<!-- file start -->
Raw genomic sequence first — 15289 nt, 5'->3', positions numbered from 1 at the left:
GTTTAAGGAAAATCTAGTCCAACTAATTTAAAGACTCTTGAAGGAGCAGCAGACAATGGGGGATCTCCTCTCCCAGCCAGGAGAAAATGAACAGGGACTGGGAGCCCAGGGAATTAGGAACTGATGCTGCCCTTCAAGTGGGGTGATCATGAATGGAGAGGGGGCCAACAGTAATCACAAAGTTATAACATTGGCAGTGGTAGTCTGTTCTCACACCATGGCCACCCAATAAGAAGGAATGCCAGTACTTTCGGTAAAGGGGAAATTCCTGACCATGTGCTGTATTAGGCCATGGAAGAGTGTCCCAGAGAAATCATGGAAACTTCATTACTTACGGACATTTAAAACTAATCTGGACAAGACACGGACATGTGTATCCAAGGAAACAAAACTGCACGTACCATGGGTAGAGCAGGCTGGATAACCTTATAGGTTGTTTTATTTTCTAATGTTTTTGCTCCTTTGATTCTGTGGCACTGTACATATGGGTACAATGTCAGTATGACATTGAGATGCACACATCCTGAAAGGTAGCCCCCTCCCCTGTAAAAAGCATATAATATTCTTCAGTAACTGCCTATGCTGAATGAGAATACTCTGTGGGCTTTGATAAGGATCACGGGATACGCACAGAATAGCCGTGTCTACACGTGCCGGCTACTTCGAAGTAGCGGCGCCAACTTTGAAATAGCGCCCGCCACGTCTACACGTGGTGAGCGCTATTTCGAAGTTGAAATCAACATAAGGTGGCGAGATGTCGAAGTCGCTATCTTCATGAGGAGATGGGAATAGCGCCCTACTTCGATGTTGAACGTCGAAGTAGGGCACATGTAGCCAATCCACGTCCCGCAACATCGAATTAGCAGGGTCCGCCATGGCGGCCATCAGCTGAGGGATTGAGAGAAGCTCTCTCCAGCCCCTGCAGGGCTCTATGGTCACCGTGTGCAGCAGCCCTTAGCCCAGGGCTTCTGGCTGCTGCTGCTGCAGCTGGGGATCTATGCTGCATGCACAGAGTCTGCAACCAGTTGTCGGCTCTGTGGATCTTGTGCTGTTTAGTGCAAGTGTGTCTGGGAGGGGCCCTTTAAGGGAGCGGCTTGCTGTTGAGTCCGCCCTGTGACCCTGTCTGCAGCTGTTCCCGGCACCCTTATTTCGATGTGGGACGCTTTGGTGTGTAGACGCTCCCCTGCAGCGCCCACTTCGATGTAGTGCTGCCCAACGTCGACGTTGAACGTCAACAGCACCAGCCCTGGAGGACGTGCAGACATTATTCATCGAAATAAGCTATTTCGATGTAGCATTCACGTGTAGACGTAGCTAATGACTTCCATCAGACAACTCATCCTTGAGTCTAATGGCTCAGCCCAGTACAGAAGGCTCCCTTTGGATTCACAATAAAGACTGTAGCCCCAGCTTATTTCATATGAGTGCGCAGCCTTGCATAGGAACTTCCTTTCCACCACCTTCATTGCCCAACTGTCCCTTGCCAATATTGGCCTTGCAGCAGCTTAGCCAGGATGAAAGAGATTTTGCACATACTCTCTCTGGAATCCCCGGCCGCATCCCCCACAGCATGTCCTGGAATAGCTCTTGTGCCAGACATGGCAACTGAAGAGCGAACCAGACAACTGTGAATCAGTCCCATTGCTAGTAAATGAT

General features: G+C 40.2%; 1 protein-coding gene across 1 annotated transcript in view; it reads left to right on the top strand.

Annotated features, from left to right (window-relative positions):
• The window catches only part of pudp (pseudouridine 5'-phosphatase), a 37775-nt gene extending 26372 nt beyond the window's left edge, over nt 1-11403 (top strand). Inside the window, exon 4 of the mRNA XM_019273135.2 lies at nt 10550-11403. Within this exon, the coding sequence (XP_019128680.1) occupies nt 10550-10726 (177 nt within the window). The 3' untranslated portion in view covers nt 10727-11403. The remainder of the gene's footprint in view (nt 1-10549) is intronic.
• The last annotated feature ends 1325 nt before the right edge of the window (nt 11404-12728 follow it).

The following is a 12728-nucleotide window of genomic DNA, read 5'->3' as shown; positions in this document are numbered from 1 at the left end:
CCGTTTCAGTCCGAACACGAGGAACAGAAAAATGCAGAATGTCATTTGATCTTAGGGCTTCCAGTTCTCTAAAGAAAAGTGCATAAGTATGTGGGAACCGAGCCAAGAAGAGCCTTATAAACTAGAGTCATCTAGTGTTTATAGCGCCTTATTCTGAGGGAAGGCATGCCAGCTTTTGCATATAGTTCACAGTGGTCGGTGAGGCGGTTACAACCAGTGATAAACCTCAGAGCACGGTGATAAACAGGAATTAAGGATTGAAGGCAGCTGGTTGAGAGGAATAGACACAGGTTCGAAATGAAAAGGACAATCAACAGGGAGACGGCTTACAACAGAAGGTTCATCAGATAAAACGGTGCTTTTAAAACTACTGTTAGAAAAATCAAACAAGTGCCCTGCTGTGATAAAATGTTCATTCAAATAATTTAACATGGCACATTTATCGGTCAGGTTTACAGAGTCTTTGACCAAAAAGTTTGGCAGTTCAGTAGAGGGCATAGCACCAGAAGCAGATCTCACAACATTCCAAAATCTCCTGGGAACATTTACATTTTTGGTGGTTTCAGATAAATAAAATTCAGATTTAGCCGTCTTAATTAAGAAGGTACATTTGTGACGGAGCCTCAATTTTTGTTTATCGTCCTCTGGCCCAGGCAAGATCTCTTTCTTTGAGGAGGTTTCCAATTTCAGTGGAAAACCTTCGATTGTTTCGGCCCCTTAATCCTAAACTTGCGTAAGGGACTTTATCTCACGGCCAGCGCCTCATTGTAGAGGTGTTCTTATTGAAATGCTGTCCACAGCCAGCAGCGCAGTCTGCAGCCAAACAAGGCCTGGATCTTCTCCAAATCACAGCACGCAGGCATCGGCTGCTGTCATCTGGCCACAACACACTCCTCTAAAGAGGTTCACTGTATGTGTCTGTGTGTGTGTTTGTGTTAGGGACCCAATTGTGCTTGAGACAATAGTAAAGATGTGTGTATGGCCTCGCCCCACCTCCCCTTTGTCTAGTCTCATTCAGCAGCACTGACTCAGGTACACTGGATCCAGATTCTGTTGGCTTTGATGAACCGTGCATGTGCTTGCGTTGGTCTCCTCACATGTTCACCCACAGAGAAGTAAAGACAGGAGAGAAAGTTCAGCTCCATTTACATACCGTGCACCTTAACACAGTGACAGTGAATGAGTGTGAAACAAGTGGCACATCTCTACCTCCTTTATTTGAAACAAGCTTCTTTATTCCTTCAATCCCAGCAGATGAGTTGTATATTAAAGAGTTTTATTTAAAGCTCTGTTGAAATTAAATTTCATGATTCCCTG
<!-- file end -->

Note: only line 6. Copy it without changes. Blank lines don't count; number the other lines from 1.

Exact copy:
• The last annotated feature ends 1325 nt before the right edge of the window (nt 11404-12728 follow it).